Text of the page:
Excursion to Harvey Norman

Comparison of two products with the same purpose

Both of the products are coffee makers. While Kenwood took a much more simple and conventional approach to a coffee maker — incorporating the usual components, the Dolce Gusto took on a more futuristic approach and strayed far away from the regularity of a conventional coffee maker. I prefer the Kenwood coffee maker to that of Dolce Gusto even though the latter is more daring in terms of design approach. This is because Kenwood’s appear to be more straightforward and easy to use. The aesthetics of Dolce Gusto appears to lean more towards the emotions node because of its attempt to invoke a sense of futurism, while Kenwood leans more towards the function node.

Trends observed includes a return to vintage, less mechanical/intimidating aesthetics, more round edges, and bright and pastel colours.

Giving “forms” to products

From the previous lecture, we understood how the aesthetics of products are influenced by three major factors: Function, Human, Emotion.

Of which, it is determined by the more dominant factor.

Below are the three products I have categorised according to the three dominant factors which I feel have influenced their aesthetics.


This is a tilting teacup designed by Magisso.

I feel that the product is function-dominant because of the overall simplicity and intuitiveness of its design.  The intention of the product is to help tea enthusiasts brew the perfect cup of tea. Users are able to adjust the strength of their tea by tilting the teacup.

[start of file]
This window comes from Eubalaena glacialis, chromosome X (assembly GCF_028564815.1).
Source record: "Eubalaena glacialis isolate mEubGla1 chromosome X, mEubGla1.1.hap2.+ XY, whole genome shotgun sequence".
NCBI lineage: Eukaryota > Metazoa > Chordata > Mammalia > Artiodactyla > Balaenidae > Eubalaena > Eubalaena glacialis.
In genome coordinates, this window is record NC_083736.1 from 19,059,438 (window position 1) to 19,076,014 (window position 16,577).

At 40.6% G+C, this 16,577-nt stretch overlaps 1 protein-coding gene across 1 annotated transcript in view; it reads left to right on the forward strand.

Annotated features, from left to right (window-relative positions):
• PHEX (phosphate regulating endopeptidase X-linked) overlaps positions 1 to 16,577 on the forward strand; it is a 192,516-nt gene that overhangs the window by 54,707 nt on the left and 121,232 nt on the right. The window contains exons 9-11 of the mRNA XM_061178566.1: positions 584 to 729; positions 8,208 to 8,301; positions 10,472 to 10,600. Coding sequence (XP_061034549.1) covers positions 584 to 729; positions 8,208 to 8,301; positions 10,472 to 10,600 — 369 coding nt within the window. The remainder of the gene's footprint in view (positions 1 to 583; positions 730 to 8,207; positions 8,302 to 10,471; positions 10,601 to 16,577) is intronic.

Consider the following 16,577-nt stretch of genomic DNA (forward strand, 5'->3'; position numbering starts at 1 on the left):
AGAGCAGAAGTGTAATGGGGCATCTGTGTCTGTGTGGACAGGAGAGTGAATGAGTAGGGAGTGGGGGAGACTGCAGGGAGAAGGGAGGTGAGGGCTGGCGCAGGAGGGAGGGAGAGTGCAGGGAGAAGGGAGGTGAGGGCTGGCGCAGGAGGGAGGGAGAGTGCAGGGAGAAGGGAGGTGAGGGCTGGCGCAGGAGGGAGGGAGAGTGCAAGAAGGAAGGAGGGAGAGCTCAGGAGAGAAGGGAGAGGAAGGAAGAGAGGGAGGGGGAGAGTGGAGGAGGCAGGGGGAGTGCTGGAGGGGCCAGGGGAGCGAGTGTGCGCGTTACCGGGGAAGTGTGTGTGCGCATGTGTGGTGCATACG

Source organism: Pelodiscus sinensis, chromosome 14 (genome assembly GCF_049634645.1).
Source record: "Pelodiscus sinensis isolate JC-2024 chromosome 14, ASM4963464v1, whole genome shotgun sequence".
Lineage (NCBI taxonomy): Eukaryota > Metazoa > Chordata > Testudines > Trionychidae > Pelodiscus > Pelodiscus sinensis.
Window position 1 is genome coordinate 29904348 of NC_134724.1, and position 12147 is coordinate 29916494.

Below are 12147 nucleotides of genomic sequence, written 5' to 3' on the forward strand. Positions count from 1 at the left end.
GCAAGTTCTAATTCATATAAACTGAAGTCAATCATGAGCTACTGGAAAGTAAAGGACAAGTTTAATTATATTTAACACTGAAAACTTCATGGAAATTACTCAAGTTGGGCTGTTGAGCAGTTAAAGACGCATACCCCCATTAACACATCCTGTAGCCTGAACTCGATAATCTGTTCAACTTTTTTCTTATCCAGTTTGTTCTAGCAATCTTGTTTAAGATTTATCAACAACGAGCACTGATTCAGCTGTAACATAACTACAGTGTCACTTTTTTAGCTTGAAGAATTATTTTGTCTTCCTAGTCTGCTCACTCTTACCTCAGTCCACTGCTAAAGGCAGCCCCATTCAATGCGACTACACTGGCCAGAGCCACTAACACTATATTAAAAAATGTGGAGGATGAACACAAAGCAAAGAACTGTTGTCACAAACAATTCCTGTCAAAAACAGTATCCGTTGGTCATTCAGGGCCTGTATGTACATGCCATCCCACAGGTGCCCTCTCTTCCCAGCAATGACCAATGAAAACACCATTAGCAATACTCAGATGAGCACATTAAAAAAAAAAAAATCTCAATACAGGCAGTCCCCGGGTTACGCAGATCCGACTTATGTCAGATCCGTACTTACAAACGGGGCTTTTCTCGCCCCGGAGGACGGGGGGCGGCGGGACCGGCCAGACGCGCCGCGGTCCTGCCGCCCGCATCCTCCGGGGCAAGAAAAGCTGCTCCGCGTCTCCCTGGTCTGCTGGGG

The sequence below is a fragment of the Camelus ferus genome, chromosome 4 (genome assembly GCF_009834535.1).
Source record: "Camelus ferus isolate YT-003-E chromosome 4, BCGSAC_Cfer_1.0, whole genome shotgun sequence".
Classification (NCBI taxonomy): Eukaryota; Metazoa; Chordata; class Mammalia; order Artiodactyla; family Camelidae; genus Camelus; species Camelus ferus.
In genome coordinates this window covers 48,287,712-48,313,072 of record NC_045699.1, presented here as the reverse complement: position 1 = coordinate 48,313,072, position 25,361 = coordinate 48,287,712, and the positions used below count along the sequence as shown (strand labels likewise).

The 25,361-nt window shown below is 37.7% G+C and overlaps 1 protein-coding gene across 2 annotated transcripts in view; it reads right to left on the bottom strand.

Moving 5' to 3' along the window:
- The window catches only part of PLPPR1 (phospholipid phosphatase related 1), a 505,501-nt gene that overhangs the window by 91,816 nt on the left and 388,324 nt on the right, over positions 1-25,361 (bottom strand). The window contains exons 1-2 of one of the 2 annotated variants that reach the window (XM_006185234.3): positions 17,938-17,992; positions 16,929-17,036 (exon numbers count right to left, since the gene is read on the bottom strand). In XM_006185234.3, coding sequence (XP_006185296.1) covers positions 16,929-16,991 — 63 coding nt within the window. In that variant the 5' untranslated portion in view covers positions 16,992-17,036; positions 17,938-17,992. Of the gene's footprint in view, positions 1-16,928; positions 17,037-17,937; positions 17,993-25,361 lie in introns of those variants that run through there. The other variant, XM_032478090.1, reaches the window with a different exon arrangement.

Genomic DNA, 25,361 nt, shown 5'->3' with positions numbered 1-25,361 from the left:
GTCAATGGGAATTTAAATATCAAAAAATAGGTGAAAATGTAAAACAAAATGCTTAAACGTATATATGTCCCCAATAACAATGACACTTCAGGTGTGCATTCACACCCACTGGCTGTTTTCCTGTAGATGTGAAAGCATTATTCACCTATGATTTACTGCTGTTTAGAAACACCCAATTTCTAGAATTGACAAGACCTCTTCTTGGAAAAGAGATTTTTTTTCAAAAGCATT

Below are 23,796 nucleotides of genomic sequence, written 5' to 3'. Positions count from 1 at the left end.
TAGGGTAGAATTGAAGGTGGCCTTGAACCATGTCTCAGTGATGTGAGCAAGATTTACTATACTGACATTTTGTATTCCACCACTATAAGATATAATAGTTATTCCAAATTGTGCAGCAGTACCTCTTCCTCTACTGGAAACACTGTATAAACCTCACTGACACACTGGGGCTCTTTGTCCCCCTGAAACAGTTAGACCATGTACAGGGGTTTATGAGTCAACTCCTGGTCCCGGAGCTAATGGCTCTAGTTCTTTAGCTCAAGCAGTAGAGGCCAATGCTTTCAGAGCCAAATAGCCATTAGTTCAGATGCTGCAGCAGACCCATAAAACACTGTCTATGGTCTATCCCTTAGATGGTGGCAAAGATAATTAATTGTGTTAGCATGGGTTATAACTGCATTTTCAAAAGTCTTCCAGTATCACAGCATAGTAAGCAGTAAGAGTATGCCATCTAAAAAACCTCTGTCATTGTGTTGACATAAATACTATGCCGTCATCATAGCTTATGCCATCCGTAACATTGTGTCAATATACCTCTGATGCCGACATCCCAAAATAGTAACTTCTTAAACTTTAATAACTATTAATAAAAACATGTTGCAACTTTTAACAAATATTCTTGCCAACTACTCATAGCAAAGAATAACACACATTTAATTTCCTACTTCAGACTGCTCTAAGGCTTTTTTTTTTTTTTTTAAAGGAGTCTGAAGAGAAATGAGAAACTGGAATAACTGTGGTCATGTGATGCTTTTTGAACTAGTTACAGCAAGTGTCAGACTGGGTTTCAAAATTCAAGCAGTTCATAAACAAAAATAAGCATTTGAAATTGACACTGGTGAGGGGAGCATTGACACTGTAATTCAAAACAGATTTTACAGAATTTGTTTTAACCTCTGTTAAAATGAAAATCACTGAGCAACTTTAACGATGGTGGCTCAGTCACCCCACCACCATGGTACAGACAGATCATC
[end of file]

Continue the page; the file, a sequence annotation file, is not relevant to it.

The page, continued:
The design of the product is very straightforward; even without an instruction booklet, users will be able to understand how the teacup is meant to be used.

I feel that the Lililite, a bed reading lamp designed by Thijs Smeets, really embodies human-dominant aesthetics. Smeets take into consideration the habits and needs of avid readers and transformed them into his design.

Everything an avid reader needs is housed in one design; space for them to place their books, and a physical bookmark that acts as an on/off switch for the book light below.

All in all, I feel that this is a product that was designed with human as its utmost consideration.

Lastly, we have the Heifer Pitcher.

It is a double walled glass pitcher that features the shape of cow udders on the inside. The first word that came into mind when I looked at it was “cute.” The designers behind the Heifer Pitcher intended for it to be a fun way to encourage children to drink their milk, and an object of amusement for adults. Regardless of the liquid in the pitcher, consumers will definitely have a fun time using it.




Naoto Fukasawa

The designer I best identify with is Naoto Fukasawa.




His designs are organic, minimalistic, and intuitive, which is closest to my design aesthetics and what I’d hope to do in future. Born in Yamanashi Prefecture in 1956, Fukasawa has been described by Bloomberg Businessweek as one of the world’s most influential designers. Fukasawa is a member of MUJI’s advisory board and has designed products ranging from kitchen appliances to ready-constructed cabins for getaways.